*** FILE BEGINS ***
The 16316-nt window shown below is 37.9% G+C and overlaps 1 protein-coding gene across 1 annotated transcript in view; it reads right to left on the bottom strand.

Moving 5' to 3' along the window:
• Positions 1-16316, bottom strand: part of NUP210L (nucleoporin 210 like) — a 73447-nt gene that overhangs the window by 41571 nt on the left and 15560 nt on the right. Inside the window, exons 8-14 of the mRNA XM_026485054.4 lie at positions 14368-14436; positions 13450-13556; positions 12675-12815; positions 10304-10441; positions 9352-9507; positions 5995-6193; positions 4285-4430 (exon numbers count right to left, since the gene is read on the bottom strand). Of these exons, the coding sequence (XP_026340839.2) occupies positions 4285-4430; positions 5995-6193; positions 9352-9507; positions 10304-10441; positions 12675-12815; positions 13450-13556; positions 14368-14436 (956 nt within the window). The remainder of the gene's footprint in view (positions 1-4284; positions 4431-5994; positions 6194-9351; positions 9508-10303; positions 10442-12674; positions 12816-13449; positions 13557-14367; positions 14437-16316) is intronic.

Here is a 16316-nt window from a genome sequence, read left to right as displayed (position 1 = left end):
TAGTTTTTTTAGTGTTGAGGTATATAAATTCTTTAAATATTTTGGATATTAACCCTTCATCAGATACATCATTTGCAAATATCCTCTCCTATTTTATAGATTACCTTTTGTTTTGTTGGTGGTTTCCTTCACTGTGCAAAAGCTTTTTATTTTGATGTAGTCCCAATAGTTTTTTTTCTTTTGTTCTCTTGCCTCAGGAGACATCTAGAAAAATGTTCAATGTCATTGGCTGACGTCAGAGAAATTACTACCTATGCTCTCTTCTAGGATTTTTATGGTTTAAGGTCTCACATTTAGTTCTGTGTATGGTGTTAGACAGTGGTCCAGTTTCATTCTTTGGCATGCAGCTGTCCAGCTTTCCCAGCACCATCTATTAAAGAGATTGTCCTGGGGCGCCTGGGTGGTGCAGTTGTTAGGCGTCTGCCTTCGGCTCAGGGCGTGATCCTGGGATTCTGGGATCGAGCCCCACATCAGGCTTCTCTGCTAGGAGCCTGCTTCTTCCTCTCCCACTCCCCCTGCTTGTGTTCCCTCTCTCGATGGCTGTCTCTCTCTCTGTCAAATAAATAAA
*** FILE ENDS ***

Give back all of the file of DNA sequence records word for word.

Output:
The 16316-nt window shown below is 37.9% G+C and overlaps 1 protein-coding gene across 1 annotated transcript in view; it reads right to left on the bottom strand.

Moving 5' to 3' along the window:
• Positions 1-16316, bottom strand: part of NUP210L (nucleoporin 210 like) — a 73447-nt gene that overhangs the window by 41571 nt on the left and 15560 nt on the right. Inside the window, exons 8-14 of the mRNA XM_026485054.4 lie at positions 14368-14436; positions 13450-13556; positions 12675-12815; positions 10304-10441; positions 9352-9507; positions 5995-6193; positions 4285-4430 (exon numbers count right to left, since the gene is read on the bottom strand). Of these exons, the coding sequence (XP_026340839.2) occupies positions 4285-4430; positions 5995-6193; positions 9352-9507; positions 10304-10441; positions 12675-12815; positions 13450-13556; positions 14368-14436 (956 nt within the window). The remainder of the gene's footprint in view (positions 1-4284; positions 4431-5994; positions 6194-9351; positions 9508-10303; positions 10442-12674; positions 12816-13449; positions 13557-14367; positions 14437-16316) is intronic.

Here is a 16316-nt window from a genome sequence, read left to right as displayed (position 1 = left end):
TAGTTTTTTTAGTGTTGAGGTATATAAATTCTTTAAATATTTTGGATATTAACCCTTCATCAGATACATCATTTGCAAATATCCTCTCCTATTTTATAGATTACCTTTTGTTTTGTTGGTGGTTTCCTTCACTGTGCAAAAGCTTTTTATTTTGATGTAGTCCCAATAGTTTTTTTTCTTTTGTTCTCTTGCCTCAGGAGACATCTAGAAAAATGTTCAATGTCATTGGCTGACGTCAGAGAAATTACTACCTATGCTCTCTTCTAGGATTTTTATGGTTTAAGGTCTCACATTTAGTTCTGTGTATGGTGTTAGACAGTGGTCCAGTTTCATTCTTTGGCATGCAGCTGTCCAGCTTTCCCAGCACCATCTATTAAAGAGATTGTCCTGGGGCGCCTGGGTGGTGCAGTTGTTAGGCGTCTGCCTTCGGCTCAGGGCGTGATCCTGGGATTCTGGGATCGAGCCCCACATCAGGCTTCTCTGCTAGGAGCCTGCTTCTTCCTCTCCCACTCCCCCTGCTTGTGTTCCCTCTCTCGATGGCTGTCTCTCTCTCTGTCAAATAAATAAA